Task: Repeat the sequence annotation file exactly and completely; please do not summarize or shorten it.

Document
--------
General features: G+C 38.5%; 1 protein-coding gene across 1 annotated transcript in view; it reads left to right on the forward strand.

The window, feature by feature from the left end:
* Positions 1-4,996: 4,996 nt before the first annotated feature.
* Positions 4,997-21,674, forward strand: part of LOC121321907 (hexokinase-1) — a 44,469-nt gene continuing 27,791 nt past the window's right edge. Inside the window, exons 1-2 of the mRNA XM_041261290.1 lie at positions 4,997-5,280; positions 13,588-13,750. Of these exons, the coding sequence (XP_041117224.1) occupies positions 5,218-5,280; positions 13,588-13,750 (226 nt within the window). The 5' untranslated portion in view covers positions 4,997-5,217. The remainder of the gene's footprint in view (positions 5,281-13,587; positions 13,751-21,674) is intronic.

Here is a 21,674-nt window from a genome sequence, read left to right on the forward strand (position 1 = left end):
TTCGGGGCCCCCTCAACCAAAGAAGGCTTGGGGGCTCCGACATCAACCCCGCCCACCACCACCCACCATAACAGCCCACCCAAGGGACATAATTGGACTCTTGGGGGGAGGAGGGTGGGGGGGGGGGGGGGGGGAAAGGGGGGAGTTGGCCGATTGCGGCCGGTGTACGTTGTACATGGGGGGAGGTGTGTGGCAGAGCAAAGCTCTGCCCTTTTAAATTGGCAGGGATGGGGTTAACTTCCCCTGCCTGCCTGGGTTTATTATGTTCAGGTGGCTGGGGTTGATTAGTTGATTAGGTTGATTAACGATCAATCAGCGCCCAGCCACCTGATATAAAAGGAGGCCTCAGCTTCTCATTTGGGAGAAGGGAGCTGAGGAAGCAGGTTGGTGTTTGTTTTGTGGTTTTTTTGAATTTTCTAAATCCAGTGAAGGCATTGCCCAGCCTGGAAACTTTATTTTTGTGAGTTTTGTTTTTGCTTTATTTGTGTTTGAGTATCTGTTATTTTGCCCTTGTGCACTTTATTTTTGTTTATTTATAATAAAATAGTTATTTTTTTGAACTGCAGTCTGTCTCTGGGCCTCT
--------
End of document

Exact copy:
General features: G+C 38.5%; 1 protein-coding gene across 1 annotated transcript in view; it reads left to right on the forward strand.

The window, feature by feature from the left end:
* Positions 1-4,996: 4,996 nt before the first annotated feature.
* Positions 4,997-21,674, forward strand: part of LOC121321907 (hexokinase-1) — a 44,469-nt gene continuing 27,791 nt past the window's right edge. Inside the window, exons 1-2 of the mRNA XM_041261290.1 lie at positions 4,997-5,280; positions 13,588-13,750. Of these exons, the coding sequence (XP_041117224.1) occupies positions 5,218-5,280; positions 13,588-13,750 (226 nt within the window). The 5' untranslated portion in view covers positions 4,997-5,217. The remainder of the gene's footprint in view (positions 5,281-13,587; positions 13,751-21,674) is intronic.

Here is a 21,674-nt window from a genome sequence, read left to right on the forward strand (position 1 = left end):
TTCGGGGCCCCCTCAACCAAAGAAGGCTTGGGGGCTCCGACATCAACCCCGCCCACCACCACCCACCATAACAGCCCACCCAAGGGACATAATTGGACTCTTGGGGGGAGGAGGGTGGGGGGGGGGGGGGGGGGAAAGGGGGGAGTTGGCCGATTGCGGCCGGTGTACGTTGTACATGGGGGGAGGTGTGTGGCAGAGCAAAGCTCTGCCCTTTTAAATTGGCAGGGATGGGGTTAACTTCCCCTGCCTGCCTGGGTTTATTATGTTCAGGTGGCTGGGGTTGATTAGTTGATTAGGTTGATTAACGATCAATCAGCGCCCAGCCACCTGATATAAAAGGAGGCCTCAGCTTCTCATTTGGGAGAAGGGAGCTGAGGAAGCAGGTTGGTGTTTGTTTTGTGGTTTTTTTGAATTTTCTAAATCCAGTGAAGGCATTGCCCAGCCTGGAAACTTTATTTTTGTGAGTTTTGTTTTTGCTTTATTTGTGTTTGAGTATCTGTTATTTTGCCCTTGTGCACTTTATTTTTGTTTATTTATAATAAAATAGTTATTTTTTTGAACTGCAGTCTGTCTCTGGGCCTCT